The major theme for J2EE 1.4 is Web Services. You have a core set API within J2EE 1.4 that facilitates this. JAX-RPC, JAXP, JAXR, EJB 2.1, JSR 109 and SAAJ are some of them (see http://java.sun.com/j2ee for more details). There are many other JSRs (e.g. JSR 104, JSR 105, JSR 109 etc) that are being developed though the JCP.

IndicThreads >>The latest buzzword in the industry seems to be SOA. At JavaOne this year it almost seemed like there was an unwritten rule that every keynote speaker must use the word SOA at least 50 times. I am not sure how many in the audience actually got what SOA is all about. Can you shed some light on SOA?

“Service oriented design

is really a perspective on how

developers understand and

build out application functionality.

Sameer Tyagi >>SOA is an architectural style, a philosophy and paradigm for building distributed applications. Web Services is an implementation of SOA with a particular technology. Also while SOA is a new term, the notion of services is not. Service oriented design is really a perspective on how developers understand and build out application functionality. Developers should look for more on this at the J2EE Blueprints Catalog (https://bpcatalog.dev.java.net/)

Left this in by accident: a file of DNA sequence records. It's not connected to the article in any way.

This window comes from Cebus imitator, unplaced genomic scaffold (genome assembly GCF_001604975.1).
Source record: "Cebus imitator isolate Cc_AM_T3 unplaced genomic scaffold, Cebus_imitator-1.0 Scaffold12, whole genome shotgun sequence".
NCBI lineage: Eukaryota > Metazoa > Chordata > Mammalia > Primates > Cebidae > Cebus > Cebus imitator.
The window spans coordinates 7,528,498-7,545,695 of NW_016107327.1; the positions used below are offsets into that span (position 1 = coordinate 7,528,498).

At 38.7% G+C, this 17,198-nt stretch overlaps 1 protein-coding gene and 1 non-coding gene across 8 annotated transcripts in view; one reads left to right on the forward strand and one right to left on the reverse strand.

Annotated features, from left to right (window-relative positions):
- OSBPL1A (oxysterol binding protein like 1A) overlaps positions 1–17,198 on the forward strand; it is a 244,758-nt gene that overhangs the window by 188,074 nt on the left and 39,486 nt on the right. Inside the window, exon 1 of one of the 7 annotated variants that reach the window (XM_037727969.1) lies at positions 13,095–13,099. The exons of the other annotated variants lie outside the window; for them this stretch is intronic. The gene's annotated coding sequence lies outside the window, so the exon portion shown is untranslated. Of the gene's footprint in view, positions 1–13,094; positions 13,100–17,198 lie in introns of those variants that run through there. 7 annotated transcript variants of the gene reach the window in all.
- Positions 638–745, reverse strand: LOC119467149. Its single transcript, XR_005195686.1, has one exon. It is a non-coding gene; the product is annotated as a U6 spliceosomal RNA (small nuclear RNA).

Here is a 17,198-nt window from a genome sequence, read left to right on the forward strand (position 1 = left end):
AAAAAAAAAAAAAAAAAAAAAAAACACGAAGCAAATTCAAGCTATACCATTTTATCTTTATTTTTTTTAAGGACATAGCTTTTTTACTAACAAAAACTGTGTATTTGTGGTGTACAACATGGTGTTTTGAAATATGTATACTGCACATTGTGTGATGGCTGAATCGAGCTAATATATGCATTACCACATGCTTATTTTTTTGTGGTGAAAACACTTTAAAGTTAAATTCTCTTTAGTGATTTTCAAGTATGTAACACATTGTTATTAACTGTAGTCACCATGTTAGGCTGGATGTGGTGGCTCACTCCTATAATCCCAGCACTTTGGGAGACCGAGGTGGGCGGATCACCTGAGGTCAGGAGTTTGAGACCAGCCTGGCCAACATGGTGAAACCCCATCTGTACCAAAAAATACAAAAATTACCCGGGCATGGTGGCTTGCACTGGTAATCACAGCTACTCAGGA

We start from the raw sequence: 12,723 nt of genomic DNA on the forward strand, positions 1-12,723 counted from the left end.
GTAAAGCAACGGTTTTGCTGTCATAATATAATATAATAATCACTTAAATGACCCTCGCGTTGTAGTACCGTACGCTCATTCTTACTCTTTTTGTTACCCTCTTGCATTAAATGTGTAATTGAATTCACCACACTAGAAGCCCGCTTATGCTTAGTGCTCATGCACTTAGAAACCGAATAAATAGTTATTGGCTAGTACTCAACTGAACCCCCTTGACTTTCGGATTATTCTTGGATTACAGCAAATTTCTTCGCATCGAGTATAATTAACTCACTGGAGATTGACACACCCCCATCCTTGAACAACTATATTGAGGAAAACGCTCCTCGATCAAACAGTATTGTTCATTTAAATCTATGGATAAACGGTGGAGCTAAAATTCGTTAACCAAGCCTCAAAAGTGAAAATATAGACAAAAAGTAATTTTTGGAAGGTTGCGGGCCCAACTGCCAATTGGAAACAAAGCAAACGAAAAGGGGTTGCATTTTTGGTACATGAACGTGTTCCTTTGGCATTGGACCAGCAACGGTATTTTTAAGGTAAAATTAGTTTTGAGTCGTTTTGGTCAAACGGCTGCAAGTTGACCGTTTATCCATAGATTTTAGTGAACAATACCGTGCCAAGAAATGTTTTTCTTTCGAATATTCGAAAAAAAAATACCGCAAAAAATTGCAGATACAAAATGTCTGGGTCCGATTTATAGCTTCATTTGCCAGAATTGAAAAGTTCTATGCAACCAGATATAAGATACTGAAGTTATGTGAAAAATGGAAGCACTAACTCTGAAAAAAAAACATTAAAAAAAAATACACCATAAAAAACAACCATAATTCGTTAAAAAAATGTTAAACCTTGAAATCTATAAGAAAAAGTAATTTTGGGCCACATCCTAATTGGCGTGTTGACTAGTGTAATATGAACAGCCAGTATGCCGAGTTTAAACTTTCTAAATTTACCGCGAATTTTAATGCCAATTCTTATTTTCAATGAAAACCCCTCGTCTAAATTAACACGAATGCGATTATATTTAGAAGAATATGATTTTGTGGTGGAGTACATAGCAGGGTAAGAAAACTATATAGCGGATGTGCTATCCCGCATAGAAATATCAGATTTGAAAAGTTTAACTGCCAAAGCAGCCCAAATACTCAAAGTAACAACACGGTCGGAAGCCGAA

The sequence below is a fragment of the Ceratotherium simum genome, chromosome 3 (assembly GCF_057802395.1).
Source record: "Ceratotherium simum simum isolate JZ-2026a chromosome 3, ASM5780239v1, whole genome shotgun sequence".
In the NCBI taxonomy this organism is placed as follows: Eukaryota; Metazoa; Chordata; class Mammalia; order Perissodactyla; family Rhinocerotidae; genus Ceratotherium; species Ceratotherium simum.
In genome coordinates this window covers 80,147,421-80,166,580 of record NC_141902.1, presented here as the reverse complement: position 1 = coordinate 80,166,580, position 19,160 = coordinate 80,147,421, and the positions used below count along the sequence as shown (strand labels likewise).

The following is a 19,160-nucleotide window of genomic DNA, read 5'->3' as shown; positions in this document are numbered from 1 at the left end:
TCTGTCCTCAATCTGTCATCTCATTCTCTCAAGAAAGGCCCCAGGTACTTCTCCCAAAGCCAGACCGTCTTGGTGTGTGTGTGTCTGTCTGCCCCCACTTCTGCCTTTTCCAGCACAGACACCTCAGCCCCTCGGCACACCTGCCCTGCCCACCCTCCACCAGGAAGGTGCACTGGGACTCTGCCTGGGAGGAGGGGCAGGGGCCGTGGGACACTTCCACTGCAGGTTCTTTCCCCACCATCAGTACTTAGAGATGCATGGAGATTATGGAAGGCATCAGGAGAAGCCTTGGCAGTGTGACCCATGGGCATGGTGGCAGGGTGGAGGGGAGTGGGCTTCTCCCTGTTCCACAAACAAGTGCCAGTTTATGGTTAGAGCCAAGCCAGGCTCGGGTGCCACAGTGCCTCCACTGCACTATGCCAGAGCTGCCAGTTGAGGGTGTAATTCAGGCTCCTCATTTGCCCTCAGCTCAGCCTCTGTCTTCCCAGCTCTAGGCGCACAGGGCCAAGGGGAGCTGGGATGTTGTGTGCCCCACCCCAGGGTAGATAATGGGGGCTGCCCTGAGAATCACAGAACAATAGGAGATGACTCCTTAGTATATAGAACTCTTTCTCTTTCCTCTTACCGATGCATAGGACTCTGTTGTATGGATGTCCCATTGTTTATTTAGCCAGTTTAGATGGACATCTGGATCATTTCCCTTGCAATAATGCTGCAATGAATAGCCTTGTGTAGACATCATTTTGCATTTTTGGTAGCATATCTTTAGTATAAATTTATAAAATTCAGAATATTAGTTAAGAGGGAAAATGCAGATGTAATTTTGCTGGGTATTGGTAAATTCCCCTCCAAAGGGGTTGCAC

IndicThreads >>So when should one look at having a SOA based application? Is it ready for use now or is it better to wait for tools and technologies to mature around the SOA concept?

Sameer Tyagi >>SOA is real today. Like I said, the base set of technologies and API are there today. The vertical ones (like transactions, federation etc) are still evolving. The good thing about all this hype for developers is that vendors are motivated to provide the enabling tools and are consciously building out the necessary support in their various product lines. The key thing is to keep in mind is sticking to standards that everyone agrees upon (e.g. WS-I profiles). Going beyond that can compromise interoperability.

“SOA is real today

IndicThreads >>Is web services integral to SOA or can I have a SOA based application that does not use web services?

Sameer Tyagi >>Web Services is an implementation of SOA. You could build out SOA style applications using other technologies. In fact RMI, CORBA JINI etc are all technologies base don the publish-find-bind technique. SOA by itself isn’t a new concept. Whats new about SOA through Web Services is the portability of the data, the ubiquity of the transports and the emerging consensus on the standards.